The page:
“Governments should step back a bit and allow and require industry and [education] providers to work more closely.”
Speaking on the same panel, the vice-chancellor of Monash University, Professor Margaret Gardner, also pointed out industry needed to potentially work better with vocational (or para professional) training providers, especially in the new economy.
Whatever skill gaps we see today are not the skill gaps we’ll see in three, five, or 10 years’ time.
— Steffen Faurby, TAFE NSW managing director
She said there hadn’t been enough innovation and drive out of industry in the training space but if we start to get it right, there’s a “real opportunity for Australia to innovate” on a global scale.
As for bringing universities and VET providers closer together, Faurby says the upshot of getting the mix right is “when graduates come out the other end, not only do they come out to the jobs that industry needs them for, but they also come out with a much more sound and solid platform on which to work, because we’ve given them both practical skill sets and more academic skill sets,” Faurby says.
In terms of executive education, Faurby says the new hub partnering with industry and universities does lend itself to the idea of lifelong learning, where employees and leaders will need to constantly upgrade their credentials to ensure they have the right skills for the ever-changing digital economy.
He says an individual’s career is more of a journey these days and skills gaps are emerging all the time and “whatever skill gaps we see today are not the skill gaps we’ll see in three, five, or 10 years’ time”.
Interestingly, that skills gap is particularly pronounced at present between generations because for the first time in history so many generations are working together which can be partly attributed to the fact improved healthcare means we are working and living longer.
Sometimes referred to as the “other 5G”, in reference to having five generations working closely together, it does represent a challenge for employers as digital natives, such as Millennials and Generation Z, rub shoulders with Gen Xers, Baby Boomers and sometimes people born in the early 1940s.
Bearing this in mind, Faurby says in the past executive education has been the universities’ “sweet spot”. But with the new centre, TAFE NSW will be able to better collaborate with universities and make sure people are upskilled in areas where there are jobs gaps and “we’ll be able to address them as quickly as we can” in a multi-generational workforce.
“We’re now past the point where we talk about university or VET. We talk about university and VET.”
“One of the benefits of the Digital Technology Hub is we’ll be bringing the teachers together with industry folks to define what the training materials and products look like. We’ll not only co-design but co-deliver the program as well.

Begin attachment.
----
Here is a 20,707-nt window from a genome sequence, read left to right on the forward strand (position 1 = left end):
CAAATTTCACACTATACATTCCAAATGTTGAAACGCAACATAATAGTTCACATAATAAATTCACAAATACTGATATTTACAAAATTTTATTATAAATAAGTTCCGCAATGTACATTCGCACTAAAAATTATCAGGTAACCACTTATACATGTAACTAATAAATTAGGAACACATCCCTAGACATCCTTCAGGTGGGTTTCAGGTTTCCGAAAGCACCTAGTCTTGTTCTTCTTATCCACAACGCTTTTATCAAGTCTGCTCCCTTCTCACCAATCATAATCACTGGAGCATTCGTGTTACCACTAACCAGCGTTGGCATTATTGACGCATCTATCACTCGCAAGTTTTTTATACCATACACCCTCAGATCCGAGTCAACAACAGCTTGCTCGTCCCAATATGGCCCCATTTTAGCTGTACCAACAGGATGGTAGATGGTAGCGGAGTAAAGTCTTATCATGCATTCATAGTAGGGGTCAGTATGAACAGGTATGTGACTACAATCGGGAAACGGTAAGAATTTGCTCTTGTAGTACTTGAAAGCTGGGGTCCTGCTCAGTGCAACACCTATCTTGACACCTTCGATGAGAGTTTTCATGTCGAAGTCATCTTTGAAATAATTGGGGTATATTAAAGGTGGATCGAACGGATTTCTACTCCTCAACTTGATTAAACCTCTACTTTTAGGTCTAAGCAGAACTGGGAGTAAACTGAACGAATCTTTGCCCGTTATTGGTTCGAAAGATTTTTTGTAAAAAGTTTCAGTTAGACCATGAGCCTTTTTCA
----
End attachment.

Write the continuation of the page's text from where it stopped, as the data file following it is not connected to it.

“Students will have direct involvement with industry and get direct feedback,” Faurby says.
NSW Minister for Skills and Tertiary Education, Geoff Lee, says the Digital Technology Hub is “fundamentally changing the way TAFE delivers for the businesses and communities that it serves”.
“TAFE traditionally delivers lots of different courses but with this, we’re actually going out to industry and asking them, who wants to partner with TAFE in delivering cutting-edge state-of-the-art 21st century courses that will actually be based around industry need – not what TAFE has taught for the 125 years?”
“It will be really about what industry wants to develop,” Lee says.
While there will be a focus on ensuring young graduates will be job-ready, Lee also acknowledges the huge opportunity for TAFE in executive education.
“Everybody needs to continually update their skills but the challenge is doing this in a cost-effective and accessible manner. TAFE is ideally placed to do that especially with increased industry involvement.
“Why do you have to spend $2500 on a professional development course that lasts a day when you could do just as good a course at TAFE for $1000. Executive education is very expensive. TAFE compared to universities is not a high-cost competitor,” Lee says.
Faurby says the launch of Meadowbank Centre of Excellence is the beginning of a process in which TAFE, universities and industry can partner in a “sort of tri-party arrangement to create a flagship within education that ensures students are not only job-ready but they get the right jobs at the end”.
“We’re really doing what industry wants, but also importantly, what students want. I’ve had conversations with pretty much every university in New South Wales, and there’s a genuine interest in creating an integrated solution with vocational training providers, such as TAFE NSW.”
He says employers are a lot less focused on people who have a very linear pathway through education and “much more interested in people who have continually stacked up their education and their qualifications” throughout their career.